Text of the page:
'Uncategorized' Category

Why yesterday’s European Parliament election affects us all. Also, Greens in 2nd place in Germany

On May 26, Europe had its elections for the European Parliament, which will have massive implications on issues such as climate and nationalism. Here is what you need to know, in 60 seconds:

Why should I care about this election?

The results will have a large impact on how the whole world deals with the climate crisis, inequality (via global trade agreements), human rights (ditto), refugees and other issues that affect everyone.

Just give me the take-home message in ONE SENTENCE.

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Former Berlin planning commissioner sees “a new low for city planning in Berlin” as city turns national meeting point over to car traffic

After 26 years of hemming and hawing, the city of Berlin recently decided for good that the central focal point of the federal government district, where a “citizens’ forum” was supposed to built, will remain a street with car traffic and an empty span of concrete on either side. The original plans from the time of Germany’s reunification after the fall of the Berlin Wall called for public spaces and buildings where citizens and government would interact, the governed and the governors, a democracy lab. This is a “new low for city planning in Berlin”, said a former Berlin Planning Commissioner in an interview. Innumerable media reports – I was unable to find even one in support of the idea – talk about betrayal of the people and abdication of responsibility. I will argue that the decision has the hallmarks of being fuel for hard-right racist populism.

The outlined square is the Berlin city council's idea of a cheerful and internationally-recognized icon of German democracy

The outlined square is the Berlin city council’s idea of a cheerful and internationally-recognized icon of German democracy

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In Indianpolis, inspired public art once connected the public to their overlooked waterways. Then they turned the art museum into an Instagram playground.

The Indianapolis Art Museum once had a fine reputation for challenging and praiseworthy exhibits. Last year they threw it overboard in favor of marketing gimmicks, yoga, craft beer, and the “greatest travesty in the art world in 2017”.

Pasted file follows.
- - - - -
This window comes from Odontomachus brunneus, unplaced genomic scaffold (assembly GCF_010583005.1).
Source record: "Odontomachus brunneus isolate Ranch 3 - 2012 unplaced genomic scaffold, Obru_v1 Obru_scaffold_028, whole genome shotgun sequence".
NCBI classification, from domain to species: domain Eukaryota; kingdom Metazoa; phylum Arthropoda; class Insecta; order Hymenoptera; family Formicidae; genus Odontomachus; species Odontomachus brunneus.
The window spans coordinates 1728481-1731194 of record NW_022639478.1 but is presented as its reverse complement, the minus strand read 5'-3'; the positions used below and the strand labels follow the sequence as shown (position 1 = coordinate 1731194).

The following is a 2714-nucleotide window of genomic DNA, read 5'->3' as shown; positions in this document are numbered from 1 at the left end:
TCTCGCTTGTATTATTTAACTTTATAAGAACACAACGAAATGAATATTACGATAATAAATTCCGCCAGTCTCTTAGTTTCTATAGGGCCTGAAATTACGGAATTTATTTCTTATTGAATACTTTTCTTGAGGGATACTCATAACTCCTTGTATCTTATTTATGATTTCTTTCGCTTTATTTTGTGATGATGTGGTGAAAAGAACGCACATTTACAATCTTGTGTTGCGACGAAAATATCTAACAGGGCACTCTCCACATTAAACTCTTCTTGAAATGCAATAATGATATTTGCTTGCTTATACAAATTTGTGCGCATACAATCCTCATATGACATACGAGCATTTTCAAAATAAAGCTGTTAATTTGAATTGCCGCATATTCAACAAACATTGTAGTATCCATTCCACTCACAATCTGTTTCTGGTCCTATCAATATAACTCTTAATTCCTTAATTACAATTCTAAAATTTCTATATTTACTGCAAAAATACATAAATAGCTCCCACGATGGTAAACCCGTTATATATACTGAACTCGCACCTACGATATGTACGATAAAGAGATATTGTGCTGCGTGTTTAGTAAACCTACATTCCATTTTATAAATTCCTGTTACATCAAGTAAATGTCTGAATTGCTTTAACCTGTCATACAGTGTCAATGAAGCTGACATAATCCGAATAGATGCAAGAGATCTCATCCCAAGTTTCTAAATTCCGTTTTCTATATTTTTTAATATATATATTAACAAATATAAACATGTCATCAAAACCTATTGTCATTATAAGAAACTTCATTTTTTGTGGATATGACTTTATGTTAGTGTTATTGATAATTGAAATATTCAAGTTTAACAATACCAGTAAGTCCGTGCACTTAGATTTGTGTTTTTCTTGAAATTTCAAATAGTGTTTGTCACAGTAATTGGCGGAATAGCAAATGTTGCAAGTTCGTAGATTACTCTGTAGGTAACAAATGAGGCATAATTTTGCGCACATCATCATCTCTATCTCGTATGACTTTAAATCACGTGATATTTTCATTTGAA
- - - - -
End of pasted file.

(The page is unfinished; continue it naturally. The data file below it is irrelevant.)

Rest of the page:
FLOW 19L

 

Two of the most compelling and pioneering works of site-specific environmental art of recent decades – as much community engagement as art per se – took place in Indianapolis in the mid 2010s. Although they were the work of one of the most important living creators of public and “land” art, little record of them remains online (the most significant source is here) and they have disappeared from the online presence of the Indianapolis Museum of Art, which commissioned it. You won’t find them on the website of this once-esteemed institution ever since its highly controversial rebranding last year, which has been described as “walking away from their mission” and “the greatest travesty in the art world in 2017“, resulting in an “Instagram playground” with “fairgrounds-style attractions”.

The two works, called FLOW – Can You See The River? (2011) and StreamLines (2015), consisted of over 100 outdoor interactive installations along the city’s White River and in a park next to the museum, created in collaboration with ecologists at Butler University and Reconnecting Our Waterways, a local environmental organization. along with commissions for dance, music, and poetry works, other public events, and online tools for encouraging connection to and reflection upon local waterways and aquatic ecosystems among the general public.

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A rare heath ecosystem just outside Berlin

I recently visited the Döberitzer Heath, a twenty-square-mile nature reserve on a former military training ground outside of Berlin. Like many military bases, it served as an unintended nature reserve for many decades before decommissioning because manoeuvres don’t disturb the ecosystem all that much – you need a lot of empty space for firing weapons – and the land was strictly off-limits to visitors and every other possible use. (Click to enlarge)

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